Sitting about 160-miles southeast of Sacramento in the Sierra Nevada mountains is a tree so old, it was likely sprouting while the Egyptians were building the pyramids.
The Bennett Juniper in the Stanislaus National Forest in Tuolumne County is thought to be the oldest juniper tree in the United States. The tree is known to be over 3,000 years old, with some believing it could even be 6,000 years old.
Not only is Bennett the oldest juniper tree in America, it’s also the largest, sitting 78-feet-tall with an average crown spread of 56 feet. It sits in the Sardine Meadow at roughly 8,400 feet elevation, which is covered in snow most of the year. The tree doesn’t get a lot of visitors during the years since it’s on private property and protected by the Save the Redwoods League.
Although we know it’s the oldest juniper tree in the U.S., its age remains a debate. It was first cored in the 1930’s where it was estimated to be roughly 3,000-years-old. It was again cored in 1989 by Peter Brown of the University of Arizone, where he counted an age of nearly 3,000. But during Brown’s coring, he found that the tree suffered from rot on the inside and was hollow about 2-feet-deep on its trunk, so the exact age will never be known.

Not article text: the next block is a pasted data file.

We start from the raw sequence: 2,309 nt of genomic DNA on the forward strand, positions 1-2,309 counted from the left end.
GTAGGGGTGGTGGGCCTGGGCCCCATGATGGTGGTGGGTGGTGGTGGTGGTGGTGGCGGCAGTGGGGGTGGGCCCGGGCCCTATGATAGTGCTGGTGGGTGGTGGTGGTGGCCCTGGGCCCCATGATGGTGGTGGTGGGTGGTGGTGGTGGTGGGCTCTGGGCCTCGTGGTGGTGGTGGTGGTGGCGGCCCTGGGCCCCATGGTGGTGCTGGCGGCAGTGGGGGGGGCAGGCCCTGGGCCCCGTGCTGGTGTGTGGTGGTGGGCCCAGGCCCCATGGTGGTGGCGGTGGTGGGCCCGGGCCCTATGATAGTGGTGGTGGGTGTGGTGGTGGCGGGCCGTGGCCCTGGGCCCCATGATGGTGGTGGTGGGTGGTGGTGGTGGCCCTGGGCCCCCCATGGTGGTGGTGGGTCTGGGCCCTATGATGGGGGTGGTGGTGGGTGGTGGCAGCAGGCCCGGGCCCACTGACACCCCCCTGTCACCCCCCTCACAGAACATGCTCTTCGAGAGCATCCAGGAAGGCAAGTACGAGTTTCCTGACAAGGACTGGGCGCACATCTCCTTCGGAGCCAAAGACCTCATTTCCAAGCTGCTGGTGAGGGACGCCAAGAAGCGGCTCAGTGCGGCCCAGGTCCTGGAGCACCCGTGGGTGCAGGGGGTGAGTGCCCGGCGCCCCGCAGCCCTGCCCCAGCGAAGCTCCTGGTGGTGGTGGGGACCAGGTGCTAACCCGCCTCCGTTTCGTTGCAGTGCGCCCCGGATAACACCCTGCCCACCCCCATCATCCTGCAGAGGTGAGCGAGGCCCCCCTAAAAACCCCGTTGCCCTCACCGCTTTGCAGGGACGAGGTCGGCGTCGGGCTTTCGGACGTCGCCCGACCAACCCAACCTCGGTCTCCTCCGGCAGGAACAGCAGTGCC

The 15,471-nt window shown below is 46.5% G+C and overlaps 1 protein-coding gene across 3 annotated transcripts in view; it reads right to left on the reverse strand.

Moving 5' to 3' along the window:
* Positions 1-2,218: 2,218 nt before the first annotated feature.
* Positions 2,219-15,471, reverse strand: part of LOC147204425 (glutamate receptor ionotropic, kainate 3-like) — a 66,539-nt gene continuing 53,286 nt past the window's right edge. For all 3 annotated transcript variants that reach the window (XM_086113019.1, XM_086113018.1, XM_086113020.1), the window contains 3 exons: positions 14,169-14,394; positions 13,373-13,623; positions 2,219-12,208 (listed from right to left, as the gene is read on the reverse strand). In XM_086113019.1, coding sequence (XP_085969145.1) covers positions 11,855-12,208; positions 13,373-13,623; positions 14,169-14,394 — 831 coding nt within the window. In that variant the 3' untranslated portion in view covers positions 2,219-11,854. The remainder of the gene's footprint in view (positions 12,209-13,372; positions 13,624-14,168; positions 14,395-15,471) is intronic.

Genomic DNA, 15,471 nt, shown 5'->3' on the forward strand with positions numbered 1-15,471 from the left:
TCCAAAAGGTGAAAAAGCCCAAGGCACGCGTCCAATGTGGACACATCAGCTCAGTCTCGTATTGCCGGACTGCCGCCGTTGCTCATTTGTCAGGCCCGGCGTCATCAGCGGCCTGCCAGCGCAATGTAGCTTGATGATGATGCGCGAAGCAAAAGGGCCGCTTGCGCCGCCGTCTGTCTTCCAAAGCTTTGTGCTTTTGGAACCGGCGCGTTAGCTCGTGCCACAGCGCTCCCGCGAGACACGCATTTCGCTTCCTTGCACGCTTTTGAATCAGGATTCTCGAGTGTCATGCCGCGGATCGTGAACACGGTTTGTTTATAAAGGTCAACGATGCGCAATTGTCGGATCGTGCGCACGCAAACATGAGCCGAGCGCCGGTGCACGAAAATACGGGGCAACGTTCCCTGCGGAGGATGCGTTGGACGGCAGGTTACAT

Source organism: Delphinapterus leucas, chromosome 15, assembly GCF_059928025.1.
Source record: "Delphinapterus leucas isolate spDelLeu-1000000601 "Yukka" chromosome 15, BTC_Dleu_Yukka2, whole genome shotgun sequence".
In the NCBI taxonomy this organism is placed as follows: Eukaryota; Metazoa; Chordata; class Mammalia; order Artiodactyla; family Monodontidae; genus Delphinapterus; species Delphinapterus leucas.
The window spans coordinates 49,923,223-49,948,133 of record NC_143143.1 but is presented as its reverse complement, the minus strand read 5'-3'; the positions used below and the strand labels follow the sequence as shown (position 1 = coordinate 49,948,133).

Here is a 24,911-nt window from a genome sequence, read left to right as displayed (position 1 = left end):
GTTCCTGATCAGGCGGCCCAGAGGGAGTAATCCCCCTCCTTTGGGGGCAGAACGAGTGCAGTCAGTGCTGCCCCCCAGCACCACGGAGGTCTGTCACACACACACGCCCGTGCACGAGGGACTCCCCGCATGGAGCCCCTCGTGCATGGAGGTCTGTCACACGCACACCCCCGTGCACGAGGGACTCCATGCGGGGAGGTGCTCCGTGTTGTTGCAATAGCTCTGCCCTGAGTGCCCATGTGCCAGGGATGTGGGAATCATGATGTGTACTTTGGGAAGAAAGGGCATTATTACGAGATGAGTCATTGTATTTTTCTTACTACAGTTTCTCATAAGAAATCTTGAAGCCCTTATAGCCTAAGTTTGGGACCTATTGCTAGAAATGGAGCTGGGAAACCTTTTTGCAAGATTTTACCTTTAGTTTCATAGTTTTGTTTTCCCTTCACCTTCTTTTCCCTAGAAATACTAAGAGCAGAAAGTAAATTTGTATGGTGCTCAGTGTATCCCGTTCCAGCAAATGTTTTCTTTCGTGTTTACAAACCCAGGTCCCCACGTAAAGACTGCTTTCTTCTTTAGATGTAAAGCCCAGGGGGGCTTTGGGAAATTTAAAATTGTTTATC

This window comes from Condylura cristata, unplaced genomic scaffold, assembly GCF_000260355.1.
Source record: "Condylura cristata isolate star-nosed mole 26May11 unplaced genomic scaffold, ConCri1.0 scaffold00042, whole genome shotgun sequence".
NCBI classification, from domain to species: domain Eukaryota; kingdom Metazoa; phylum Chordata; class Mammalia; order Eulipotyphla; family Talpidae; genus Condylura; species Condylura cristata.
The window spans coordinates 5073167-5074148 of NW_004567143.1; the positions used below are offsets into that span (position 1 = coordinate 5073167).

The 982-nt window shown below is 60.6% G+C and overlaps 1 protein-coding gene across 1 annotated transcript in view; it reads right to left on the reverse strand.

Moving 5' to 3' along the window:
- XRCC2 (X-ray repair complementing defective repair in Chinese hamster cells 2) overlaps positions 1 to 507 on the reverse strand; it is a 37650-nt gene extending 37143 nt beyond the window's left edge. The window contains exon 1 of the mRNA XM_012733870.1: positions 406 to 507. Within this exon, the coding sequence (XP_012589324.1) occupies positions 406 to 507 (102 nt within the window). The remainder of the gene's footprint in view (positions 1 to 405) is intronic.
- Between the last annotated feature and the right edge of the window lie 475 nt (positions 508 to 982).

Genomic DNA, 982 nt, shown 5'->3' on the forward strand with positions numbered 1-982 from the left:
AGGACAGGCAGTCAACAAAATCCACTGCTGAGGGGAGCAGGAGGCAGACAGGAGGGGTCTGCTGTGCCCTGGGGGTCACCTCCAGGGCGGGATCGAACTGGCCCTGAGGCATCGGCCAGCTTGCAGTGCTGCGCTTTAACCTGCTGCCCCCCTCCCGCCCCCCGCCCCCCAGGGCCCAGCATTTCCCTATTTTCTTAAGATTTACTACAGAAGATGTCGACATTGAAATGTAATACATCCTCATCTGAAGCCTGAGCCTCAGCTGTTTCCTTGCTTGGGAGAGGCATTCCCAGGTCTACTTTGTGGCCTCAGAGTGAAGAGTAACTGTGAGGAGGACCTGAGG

The tree is named after naturalist Clarence K. Bennett, who believed it to be 6,000-years-old based off core samples and cross sections of nearby trees. There is an 800-year-old tree just 200-feet from Bennett, and a 2,700-year-old tree, the Scofield Juniper, about 10-miles away.
Since a highway was built nearby in the 1950’s, there has been extensive work to keep it protected. It was first protected by the land’s owner under the Bennett Juniper Association, which placed a monument at the tree in 1963. It was eventually transferred to the Save the Redwoods League in 1987, which continues to hire a summer steward who camps near the tree to control visitation and report any potential dangers to the trees.
We know the three largest trees live in the Redwoods National Park. Along with Bennett Juniper, we think it’s safe to say that Northern California is a great ally to the trees.